How to use less than or greater than MATCH

We can use the INDEX function to designate a cell range (array) from which we want to retrieve data and, at the same time, use the MATCH function to specify the address of a cell in that cell range (array), i.e., row and column.

 

The MATCH function returns the relative position of the item in the range, either a row or a column.

The relative position is returned in the form of an integer number, such as 1, 2, 3,…

The syntax of the MATCH function is as follows:

= MATCH ( lookup_value; lookup_array; match_type)

The lookup value can be either a text or a number, inputted directly into the function or as a cell reference.

 

When looking up numbers, other than match type 0, exact match, we can also use the following types of matches:

  • 1, less than or equal to match, finds the largest value that is less than or equal to the lookup value, while the lookup array must be placed in ascending order (from smallest to largest numbers, oldest to newest date),
  • -1, greater than or equal to match, finds the smallest value that is greater than or equal to the lookup value, while the lookup array must be placed in descending order (from largest to smallest numbers, newest to oldest date).

 

Given the requirement that the lookup array must be sorted in ascending or descending order, we will typically have to:

 

Consider the following example:

example interpolate months rates

In column B, we have several months, and in column C, related interest rates.

We need to interpolate rates for the missing months. The rate for the 2nd month will be interpolated based on the rates for the 1st and 3rd months, etc.

In column E, we have a list of the next 12 months.

 

We can use match type 1 (less than or equal to) in order to retrieve the first smaller value than the one we are looking up.

Our lookup array ($B$2:$B$6) is already sorted from smallest to largest, so no additional sorting is needed:

INDEX MATCH, less than or equal to match

 

We can use the match type -1 (greater than or equal to) in order to retrieve the first larger value than the one we are looking up.

As our lookup array ($B$2:$B$6) is sorted from smallest to largest, we will have to sort it from largest to smallest first.

In this example, we will use the SORTBY function in order to sort our lookup array and our return array from largest to smallest. Both arrays have to be sorted in the same way:

INDEX MATCH, greater than or equal to match

 

We can use match type 1 (less than or equal to) in order to retrieve the first rate related to a smaller period than the one we are looking up.
Our lookup array ($B$2:$B$6) is already sorted from smallest to largest, so no additional sorting is needed.

However, that may not always be the case. In the following example, we will also use the SORTBY function in order to sort our lookup array and our return array. Both arrays have to be sorted by the same sorting array:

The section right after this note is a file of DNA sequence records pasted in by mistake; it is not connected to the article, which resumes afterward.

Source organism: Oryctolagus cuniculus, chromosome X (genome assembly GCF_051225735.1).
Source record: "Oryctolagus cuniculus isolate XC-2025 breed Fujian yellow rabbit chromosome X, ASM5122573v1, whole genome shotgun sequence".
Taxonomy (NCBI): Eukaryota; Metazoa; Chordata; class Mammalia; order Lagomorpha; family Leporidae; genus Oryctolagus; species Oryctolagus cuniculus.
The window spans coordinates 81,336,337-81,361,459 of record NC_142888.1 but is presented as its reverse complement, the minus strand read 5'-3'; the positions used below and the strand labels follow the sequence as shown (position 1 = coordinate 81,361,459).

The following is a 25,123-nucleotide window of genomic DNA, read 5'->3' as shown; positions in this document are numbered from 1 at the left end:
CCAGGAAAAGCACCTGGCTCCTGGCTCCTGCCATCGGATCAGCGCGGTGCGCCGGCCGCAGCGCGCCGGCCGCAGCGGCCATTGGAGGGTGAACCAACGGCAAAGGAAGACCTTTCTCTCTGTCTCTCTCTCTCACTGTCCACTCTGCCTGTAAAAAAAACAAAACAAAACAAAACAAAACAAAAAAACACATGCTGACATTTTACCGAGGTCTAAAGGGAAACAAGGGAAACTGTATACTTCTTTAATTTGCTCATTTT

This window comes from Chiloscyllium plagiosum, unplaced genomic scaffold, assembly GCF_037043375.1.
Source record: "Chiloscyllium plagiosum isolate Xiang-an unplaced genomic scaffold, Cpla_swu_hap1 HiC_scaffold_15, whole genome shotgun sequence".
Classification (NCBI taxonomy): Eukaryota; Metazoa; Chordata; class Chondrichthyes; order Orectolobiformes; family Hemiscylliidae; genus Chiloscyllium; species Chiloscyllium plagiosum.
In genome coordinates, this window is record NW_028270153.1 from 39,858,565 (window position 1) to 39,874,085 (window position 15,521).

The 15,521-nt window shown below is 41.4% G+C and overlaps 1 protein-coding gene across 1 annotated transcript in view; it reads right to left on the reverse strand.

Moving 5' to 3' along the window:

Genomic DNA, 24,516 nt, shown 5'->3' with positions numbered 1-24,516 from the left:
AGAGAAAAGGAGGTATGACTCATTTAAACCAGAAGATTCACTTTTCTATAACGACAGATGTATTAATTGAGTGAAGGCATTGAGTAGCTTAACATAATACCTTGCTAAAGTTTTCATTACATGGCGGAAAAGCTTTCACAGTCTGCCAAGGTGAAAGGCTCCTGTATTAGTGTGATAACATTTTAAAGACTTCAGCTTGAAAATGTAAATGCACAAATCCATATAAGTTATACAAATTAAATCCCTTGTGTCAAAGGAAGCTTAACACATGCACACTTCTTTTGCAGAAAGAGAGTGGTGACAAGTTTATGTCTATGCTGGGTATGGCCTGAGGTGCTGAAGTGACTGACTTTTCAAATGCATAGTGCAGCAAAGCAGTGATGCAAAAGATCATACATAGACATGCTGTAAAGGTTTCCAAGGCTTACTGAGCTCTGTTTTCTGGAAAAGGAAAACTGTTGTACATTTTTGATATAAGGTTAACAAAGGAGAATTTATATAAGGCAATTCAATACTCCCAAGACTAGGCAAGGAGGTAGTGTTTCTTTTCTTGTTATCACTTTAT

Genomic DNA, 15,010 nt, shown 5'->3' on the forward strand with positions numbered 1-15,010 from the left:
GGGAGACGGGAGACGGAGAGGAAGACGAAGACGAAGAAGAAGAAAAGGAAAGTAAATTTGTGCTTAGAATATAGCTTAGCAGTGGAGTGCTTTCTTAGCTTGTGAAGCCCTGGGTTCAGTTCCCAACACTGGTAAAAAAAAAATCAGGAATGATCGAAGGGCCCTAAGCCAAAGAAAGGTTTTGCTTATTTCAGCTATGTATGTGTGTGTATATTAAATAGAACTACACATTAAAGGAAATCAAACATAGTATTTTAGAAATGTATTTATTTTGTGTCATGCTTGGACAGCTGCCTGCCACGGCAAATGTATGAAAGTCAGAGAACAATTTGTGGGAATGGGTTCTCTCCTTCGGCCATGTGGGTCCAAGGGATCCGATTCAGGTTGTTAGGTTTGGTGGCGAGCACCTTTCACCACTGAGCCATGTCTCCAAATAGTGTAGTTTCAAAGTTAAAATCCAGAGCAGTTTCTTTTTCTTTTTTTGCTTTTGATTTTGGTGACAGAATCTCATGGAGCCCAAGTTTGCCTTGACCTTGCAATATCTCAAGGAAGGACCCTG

INDEX MATCH, less than or equal to match, different return array

 

We can use the match type -1 (greater than or equal to) in order to retrieve the first rate related to a larger period than the one we are looking up.

As our lookup array ($B$2:$B$6) is sorted from smallest to largest, we will have to sort it from largest to smallest first.

In this example, we will use the SORTBY function in order to sort our lookup array and our return array. Both arrays have to be sorted in the same way and by the same sorting array:

INDEX MATCH, greater than or equal to match, different return array

 

Once we’ve returned all the necessary periods and rates, we can use the FORECAST.LINEAR function in order to interpolate the missing rates:

example interpolate months rates FORECAST.LINEAR

 

Now consider the following example.

We have a list of exchange rates for several different dates and currencies.

That list has no available dates for weekends. We need to retrieve an exchange rate for a specific Saturday, so we want to use the exchange rate for the previous day, Friday.

The list is already sorted in ascending order (oldest to newest date), and we are using structured references:

INDEX MATCH, less than or equal to match, multiple criteria

By using match type 1 (less than or equal to), we’ve retrieved the first smaller value available on the list, i.e., the EUR USD exchange rate for the previous day.

This is probably not what we want. We also want to specify the currency code available in the column code.

However, we can’t look up multiple criteria here, as this is only possible with match type 0 (exact match).

In order to retrieve the first smaller exchange rate available on the list for, let’s say, the GBP currency code, we will have to first filter that list:

combine FILTER INDEX MATCH, less than or equal to match, multiple criteria

By using the FILTER function, we can generate an array that will contain only exchange rates for the GBP currency code and then retrieve the exchange rate for the previous day, Friday.

 

Logic of the less than or equal to and greater than or equal to matching demonstrated here also applies to the XLOOKUP function, but with differences in syntax and requirements.

 

Dig deeper:

Lookup with unique identifiers

Lookup with multiple criteria

Lookup the 2nd, the 3rd, or the nth value

How to MATCH numbers formatted as text in Excel

SORT & SORTBY functions

FILTER function

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